>> Lloyd's of London is being lured to Brussels. The world's largest speciality insurance market announcing it'll make the city its post-Brexit European hub. That's less than 24 hours after Theresa May formally triggered the divorce from the EU. The announcement surprising some, but as Reuters' Caroline Kern explains, the move does make sense,
>> I was spoke to John Nelson, the Chairman, this morning. He says the reason is strong regulatory framework, it's at the heart of the European Union and that's another advantage as well. It's a very unusual setup, Lloyd's. It's a market. It's not an insurance company. It houses 80 different insurance companies within its building, and it's said Brussels provided the regulation that they were comfortable with.
And also stronger access to good talent. They were choosing, the last two was down to Brussels and Luxembourg. He didn't make any comments on Luxembourg, but it is a smaller place.>> Lloyd's is expected to move fewer than 100 people, about a sixth of its London head count, but some now fear an exodus from the UK.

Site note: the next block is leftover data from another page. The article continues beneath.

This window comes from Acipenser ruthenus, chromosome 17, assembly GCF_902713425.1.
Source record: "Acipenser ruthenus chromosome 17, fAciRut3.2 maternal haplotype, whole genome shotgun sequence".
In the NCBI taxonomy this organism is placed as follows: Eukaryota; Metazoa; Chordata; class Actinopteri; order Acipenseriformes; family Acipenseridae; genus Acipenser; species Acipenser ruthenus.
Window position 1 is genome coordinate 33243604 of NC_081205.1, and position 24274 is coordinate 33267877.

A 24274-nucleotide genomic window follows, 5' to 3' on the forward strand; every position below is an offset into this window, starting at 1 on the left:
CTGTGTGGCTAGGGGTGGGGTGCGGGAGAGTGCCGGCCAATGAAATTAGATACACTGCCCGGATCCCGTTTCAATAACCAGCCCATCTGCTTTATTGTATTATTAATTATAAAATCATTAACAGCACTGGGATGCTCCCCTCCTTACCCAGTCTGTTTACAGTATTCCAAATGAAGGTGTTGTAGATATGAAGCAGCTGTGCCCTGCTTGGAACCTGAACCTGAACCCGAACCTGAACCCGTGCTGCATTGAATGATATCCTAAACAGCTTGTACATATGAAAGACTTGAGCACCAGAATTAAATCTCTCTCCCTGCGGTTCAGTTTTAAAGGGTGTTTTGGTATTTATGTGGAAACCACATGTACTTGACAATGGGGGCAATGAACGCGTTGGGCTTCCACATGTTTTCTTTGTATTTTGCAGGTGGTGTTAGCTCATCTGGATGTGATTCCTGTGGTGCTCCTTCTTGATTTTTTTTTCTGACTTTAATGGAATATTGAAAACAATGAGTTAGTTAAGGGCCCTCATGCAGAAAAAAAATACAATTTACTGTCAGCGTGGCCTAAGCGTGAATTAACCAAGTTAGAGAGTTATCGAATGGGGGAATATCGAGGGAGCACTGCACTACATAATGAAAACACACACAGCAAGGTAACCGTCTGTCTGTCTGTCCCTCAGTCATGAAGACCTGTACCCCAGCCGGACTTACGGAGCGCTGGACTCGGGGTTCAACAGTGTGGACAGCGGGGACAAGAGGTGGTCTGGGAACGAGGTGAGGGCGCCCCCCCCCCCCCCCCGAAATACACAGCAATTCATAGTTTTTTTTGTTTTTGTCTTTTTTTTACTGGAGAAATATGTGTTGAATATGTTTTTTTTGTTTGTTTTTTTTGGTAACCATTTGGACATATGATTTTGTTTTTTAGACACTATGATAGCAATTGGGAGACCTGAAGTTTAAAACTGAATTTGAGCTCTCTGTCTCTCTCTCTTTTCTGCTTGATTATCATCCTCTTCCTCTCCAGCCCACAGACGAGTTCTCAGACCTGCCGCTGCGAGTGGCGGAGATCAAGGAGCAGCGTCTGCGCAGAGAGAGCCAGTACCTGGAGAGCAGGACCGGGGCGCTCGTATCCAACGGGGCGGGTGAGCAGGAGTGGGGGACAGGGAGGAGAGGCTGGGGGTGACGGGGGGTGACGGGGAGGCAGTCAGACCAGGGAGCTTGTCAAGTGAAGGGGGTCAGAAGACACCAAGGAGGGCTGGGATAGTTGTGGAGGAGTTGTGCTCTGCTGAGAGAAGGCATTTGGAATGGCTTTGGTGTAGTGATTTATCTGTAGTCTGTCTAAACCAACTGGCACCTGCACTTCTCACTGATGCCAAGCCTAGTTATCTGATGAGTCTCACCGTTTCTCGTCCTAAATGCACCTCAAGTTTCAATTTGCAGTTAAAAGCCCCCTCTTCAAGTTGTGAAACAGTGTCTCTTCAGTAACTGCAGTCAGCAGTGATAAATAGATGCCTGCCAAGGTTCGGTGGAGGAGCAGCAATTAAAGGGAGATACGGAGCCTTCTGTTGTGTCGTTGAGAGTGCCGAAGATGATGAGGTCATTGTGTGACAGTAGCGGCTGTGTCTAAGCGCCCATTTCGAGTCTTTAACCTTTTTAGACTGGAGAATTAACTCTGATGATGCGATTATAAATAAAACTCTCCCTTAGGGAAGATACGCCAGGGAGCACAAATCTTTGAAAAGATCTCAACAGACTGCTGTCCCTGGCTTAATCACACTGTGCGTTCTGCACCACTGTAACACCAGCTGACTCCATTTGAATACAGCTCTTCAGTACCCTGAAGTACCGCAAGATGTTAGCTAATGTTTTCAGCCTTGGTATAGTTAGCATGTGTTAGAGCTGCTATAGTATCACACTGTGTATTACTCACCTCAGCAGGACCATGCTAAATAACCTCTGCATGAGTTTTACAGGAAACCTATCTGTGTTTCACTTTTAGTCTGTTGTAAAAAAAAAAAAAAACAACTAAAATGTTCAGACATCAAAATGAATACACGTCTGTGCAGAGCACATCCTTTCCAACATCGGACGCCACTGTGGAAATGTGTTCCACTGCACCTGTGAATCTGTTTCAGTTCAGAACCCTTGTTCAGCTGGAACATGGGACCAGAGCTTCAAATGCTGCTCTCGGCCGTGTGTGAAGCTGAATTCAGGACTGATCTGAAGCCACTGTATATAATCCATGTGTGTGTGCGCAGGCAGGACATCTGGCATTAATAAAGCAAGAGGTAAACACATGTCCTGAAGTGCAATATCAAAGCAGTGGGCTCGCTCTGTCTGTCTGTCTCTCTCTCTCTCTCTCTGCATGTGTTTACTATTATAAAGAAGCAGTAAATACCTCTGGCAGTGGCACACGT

Goldman Sachs and JP Morgan amongst those already warning a major shift from London to the EU is inevitable if Britain loses access to the single market.>> I think we will see others follow Lloyd's to Brussels. Where Lloyd's goes, it attracts an ecosystem around it. And it's right in the heart of the city of London, at the moment surrounded by insurance offices.
And so I think we might see a bit of the same in Brussels.>> For employees, the draws include much lower rent than in London, high-speed rail services that reach the UK capital in less than two hours, and good food. The UK government is likely to try to incentivize companies to remain on British soil.
But with the EU already offering bonuses and fast-track regulation of its own, one way or another, UK-based financial firms are likely to gain rather than lose in the end.